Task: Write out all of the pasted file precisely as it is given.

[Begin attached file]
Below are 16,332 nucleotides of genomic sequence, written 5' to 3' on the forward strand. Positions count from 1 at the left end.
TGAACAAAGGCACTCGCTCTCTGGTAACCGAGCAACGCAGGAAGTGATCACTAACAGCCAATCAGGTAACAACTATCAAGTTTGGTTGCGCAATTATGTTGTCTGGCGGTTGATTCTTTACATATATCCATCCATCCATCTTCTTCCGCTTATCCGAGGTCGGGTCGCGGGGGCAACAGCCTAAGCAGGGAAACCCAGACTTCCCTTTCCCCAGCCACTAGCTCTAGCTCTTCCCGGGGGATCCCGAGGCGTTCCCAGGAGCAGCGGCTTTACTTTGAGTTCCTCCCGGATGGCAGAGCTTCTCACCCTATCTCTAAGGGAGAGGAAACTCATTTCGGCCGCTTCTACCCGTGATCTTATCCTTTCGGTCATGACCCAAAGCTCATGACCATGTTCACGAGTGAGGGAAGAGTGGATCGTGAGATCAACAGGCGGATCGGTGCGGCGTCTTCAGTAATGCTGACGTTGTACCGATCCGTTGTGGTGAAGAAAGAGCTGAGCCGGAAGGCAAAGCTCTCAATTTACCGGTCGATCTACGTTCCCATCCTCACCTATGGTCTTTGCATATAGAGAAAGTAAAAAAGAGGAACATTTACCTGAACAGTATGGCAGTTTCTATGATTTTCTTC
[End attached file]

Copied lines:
Below are 16,332 nucleotides of genomic sequence, written 5' to 3' on the forward strand. Positions count from 1 at the left end.
TGAACAAAGGCACTCGCTCTCTGGTAACCGAGCAACGCAGGAAGTGATCACTAACAGCCAATCAGGTAACAACTATCAAGTTTGGTTGCGCAATTATGTTGTCTGGCGGTTGATTCTTTACATATATCCATCCATCCATCTTCTTCCGCTTATCCGAGGTCGGGTCGCGGGGGCAACAGCCTAAGCAGGGAAACCCAGACTTCCCTTTCCCCAGCCACTAGCTCTAGCTCTTCCCGGGGGATCCCGAGGCGTTCCCAGGAGCAGCGGCTTTACTTTGAGTTCCTCCCGGATGGCAGAGCTTCTCACCCTATCTCTAAGGGAGAGGAAACTCATTTCGGCCGCTTCTACCCGTGATCTTATCCTTTCGGTCATGACCCAAAGCTCATGACCATGTTCACGAGTGAGGGAAGAGTGGATCGTGAGATCAACAGGCGGATCGGTGCGGCGTCTTCAGTAATGCTGACGTTGTACCGATCCGTTGTGGTGAAGAAAGAGCTGAGCCGGAAGGCAAAGCTCTCAATTTACCGGTCGATCTACGTTCCCATCCTCACCTATGGTCTTTGCATATAGAGAAAGTAAAAAAGAGGAACATTTACCTGAACAGTATGGCAGTTTCTATGATTTTCTTC